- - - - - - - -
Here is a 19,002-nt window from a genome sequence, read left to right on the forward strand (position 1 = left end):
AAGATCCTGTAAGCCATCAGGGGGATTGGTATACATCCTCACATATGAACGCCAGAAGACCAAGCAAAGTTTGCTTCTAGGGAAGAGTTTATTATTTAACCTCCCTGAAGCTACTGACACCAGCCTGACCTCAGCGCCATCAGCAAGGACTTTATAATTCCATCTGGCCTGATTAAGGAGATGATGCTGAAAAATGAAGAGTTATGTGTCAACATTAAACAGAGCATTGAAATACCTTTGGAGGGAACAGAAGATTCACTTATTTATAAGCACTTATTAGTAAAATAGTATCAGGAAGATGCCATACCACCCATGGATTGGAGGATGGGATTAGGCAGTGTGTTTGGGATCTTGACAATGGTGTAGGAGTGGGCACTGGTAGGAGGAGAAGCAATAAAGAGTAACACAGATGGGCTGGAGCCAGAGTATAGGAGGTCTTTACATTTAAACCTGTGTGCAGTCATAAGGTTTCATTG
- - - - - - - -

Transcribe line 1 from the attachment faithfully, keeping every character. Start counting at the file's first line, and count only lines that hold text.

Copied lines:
Here is a 19,002-nt window from a genome sequence, read left to right on the forward strand (position 1 = left end):